Strongman Eugen Sandow’s Endorsement of the “Magic Cold Bath”

Editor’s note: I’ve long been a proponent of the benefits of cold showers, and cold baths are just as good, if not better, as they allow your whole body to be submerged. As another witness to the wisdom of this practice, today I add the endorsement of world famous strongman Eugen Sandow. Under the heading “The Magic Cold Bath” in his health and fitness manual, Strength and How to Obtain It (1897), Sandow recommends taking a frigid dip after each exercise session. While he suggests only staying in a cold bath for a few seconds, I personally try to soak for up to 20 minutes to get the full benefits. If you’ve been hesitant about making the plunge, maybe Sandow’s encouragement will finally get you to do it — as he says, the summer is the best time to start!

Strength and How to Ob... Eugen Sandow Best Price: $11.78 Buy New $11.74 (as of 10:15 EDT - Details) I am sometimes accused of being a bit of a faddist about the use of the cold bath, and possibly the heading of this chapter may give strength to that opinion. But it’s exhilarating and health-giving effects really justify the use of the adjective. The longer I live, and the greater my experience, the more I am convinced of its virtues. Let me advise every pupil after exercising while the body is still hot, to take a cold bath. It does not matter how much he may be perspiring; the cold bath will prove exceedingly beneficial. He must be careful, however, not to take his bath if he is out of breath. The exercises will, no doubt, quicken the heart’s action; but in from three to five minutes after the series is completed, the heart should be beating normally again. For persons who suffer from the weak heart, I should not advise a cold bath. As a general rule, there is no need to ask the questions, “Is my heart weak?” For if it is weak you should know it beyond a doubt.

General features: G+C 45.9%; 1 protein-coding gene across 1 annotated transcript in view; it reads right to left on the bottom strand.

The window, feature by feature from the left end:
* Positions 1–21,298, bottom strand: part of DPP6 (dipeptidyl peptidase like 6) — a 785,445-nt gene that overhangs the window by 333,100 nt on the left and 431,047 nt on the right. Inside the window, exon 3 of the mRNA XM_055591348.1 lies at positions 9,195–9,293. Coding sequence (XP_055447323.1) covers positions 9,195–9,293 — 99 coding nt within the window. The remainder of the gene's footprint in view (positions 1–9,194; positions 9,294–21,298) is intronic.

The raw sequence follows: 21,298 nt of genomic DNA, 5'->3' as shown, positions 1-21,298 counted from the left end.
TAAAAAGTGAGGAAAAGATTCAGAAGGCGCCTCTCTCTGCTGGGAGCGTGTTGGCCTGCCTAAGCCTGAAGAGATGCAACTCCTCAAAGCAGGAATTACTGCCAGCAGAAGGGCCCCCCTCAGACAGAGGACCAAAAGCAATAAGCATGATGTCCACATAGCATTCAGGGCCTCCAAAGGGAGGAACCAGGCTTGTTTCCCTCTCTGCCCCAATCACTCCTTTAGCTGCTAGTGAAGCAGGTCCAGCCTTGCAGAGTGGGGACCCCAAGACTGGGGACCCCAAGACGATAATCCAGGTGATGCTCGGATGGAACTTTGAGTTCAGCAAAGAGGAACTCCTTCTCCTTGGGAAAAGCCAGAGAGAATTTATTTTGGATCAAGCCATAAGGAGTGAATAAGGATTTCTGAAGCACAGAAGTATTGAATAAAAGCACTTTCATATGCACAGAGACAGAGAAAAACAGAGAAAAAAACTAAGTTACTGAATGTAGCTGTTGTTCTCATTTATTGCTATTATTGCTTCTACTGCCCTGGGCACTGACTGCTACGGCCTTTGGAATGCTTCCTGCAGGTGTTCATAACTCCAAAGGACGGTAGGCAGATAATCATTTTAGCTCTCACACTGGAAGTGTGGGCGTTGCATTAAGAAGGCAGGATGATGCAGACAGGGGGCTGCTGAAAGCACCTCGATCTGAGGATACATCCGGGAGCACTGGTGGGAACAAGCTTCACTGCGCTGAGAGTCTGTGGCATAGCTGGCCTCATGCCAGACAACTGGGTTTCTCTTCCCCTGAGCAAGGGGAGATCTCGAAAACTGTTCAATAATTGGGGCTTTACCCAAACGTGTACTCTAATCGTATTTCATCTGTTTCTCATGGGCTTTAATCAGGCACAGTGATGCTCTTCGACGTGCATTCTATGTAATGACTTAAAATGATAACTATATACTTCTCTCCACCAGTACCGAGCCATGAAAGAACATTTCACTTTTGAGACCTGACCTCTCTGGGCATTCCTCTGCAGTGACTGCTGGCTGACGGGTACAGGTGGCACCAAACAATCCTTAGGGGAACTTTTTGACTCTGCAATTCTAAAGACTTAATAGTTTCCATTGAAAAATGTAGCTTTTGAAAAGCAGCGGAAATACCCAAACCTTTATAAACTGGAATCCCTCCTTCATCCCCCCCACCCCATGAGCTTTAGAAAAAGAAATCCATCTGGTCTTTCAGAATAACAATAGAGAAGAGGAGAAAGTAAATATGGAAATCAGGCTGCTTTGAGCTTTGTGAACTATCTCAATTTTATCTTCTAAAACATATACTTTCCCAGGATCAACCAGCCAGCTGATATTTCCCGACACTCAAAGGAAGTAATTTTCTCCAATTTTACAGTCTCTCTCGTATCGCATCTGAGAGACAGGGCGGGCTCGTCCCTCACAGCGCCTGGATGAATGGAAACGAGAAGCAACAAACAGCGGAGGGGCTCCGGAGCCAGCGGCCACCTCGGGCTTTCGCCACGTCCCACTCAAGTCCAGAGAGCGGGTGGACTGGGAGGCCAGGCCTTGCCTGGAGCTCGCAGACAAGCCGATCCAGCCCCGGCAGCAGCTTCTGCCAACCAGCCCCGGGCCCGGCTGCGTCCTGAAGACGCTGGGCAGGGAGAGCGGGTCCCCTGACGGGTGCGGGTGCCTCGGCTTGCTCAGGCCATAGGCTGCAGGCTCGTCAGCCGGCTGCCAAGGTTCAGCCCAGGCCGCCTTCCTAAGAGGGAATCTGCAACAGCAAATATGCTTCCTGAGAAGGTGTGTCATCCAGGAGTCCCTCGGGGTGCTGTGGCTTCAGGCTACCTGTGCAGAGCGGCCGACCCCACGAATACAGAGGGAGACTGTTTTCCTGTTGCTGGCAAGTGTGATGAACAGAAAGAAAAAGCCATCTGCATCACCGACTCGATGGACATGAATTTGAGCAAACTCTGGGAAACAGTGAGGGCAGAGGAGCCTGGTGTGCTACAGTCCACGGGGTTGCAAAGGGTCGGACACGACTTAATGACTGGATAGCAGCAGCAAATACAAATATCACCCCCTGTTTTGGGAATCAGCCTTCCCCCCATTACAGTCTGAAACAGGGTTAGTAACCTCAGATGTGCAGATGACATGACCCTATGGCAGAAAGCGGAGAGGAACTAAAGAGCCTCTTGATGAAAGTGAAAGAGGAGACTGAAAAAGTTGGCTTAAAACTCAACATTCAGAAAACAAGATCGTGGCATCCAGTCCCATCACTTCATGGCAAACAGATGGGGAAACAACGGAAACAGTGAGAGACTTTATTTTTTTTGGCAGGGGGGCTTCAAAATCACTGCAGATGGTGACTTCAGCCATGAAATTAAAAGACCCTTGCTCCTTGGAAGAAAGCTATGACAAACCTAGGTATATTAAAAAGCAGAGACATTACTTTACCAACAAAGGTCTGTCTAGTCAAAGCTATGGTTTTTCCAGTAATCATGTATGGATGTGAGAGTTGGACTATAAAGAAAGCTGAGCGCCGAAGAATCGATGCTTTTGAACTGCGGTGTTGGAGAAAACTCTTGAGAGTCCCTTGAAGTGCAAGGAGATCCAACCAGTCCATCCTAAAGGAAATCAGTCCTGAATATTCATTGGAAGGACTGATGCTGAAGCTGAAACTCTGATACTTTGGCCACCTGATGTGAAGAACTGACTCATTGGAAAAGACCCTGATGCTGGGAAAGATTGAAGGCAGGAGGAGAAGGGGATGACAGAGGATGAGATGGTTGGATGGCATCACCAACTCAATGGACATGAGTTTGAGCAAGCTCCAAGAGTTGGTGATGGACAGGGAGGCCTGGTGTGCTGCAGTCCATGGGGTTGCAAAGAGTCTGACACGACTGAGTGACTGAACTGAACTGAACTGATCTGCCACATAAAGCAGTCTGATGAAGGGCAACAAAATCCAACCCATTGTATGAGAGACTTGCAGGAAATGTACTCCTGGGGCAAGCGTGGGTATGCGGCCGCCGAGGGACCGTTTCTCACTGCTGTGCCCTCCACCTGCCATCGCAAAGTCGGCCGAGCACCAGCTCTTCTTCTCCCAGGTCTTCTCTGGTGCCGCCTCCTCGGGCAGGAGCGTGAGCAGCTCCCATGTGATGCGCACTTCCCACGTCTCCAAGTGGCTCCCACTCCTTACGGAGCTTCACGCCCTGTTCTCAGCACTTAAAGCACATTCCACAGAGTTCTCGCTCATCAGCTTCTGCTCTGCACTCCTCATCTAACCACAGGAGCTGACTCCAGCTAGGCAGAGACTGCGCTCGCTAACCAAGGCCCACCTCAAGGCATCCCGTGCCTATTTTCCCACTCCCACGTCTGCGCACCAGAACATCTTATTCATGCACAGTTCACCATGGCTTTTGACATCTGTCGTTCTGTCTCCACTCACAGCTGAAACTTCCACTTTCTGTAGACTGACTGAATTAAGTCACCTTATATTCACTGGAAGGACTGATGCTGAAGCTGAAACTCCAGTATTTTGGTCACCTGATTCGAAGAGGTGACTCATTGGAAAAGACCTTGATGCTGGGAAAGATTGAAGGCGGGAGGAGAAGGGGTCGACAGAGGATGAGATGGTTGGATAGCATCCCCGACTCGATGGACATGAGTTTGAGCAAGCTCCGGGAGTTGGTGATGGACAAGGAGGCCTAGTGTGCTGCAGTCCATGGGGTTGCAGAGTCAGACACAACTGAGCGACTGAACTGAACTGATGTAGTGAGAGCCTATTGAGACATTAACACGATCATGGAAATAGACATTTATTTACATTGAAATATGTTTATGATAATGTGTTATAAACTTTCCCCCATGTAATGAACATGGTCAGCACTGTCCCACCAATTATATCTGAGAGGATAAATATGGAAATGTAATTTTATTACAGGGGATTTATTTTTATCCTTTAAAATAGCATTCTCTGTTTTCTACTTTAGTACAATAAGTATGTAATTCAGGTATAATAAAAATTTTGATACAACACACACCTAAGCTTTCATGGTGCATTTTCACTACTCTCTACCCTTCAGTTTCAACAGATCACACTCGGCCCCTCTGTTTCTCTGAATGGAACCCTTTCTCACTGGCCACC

In advising cold baths, I speak, of course, for persons in the enjoyment of ordinary health. The bath should be begun in the summer and continued every morning throughout the year. In the winter, if the room is cold, light the gas SANDOWu2019S System: ... Eugen Sandow Best Price: $14.79 Buy New $4.99 (as of 05:15 EDT - Details) and close the window. If your hair is not injuriously affected by cold water — and in many cases, I believe, cold water will be found to strengthen it — begin, as you stand over the bath, by splashing the water five and twenty times over your head. In any case, if you are averse to wetting the hair, be careful to begin by sponging the temples and nape of the neck. Next, whilst still standing over the bath, splash the water fifteen times against the chest and ten times against the heart. Then jump into the bath, going right down under the water. In the summer, you may remain in the water from ten to fifteen seconds, but in the winter let it be just a jump in and out again.

The subsequent rub down with towels is popularly supposed to produce half the benefits that result from a cold bath. I have no hesitation in saying that this is a great mistake. Let me explain the reason: As you get out of the bath you rub down first one part of the body and then the other, and thus, whilst one part is being warmed by the friction, the other is getting cold. Many people who take cold baths in this way complain of touches of rheumatism, and the whole trouble arises, I believe, from different parts of the body being alternately warmed and chilled.

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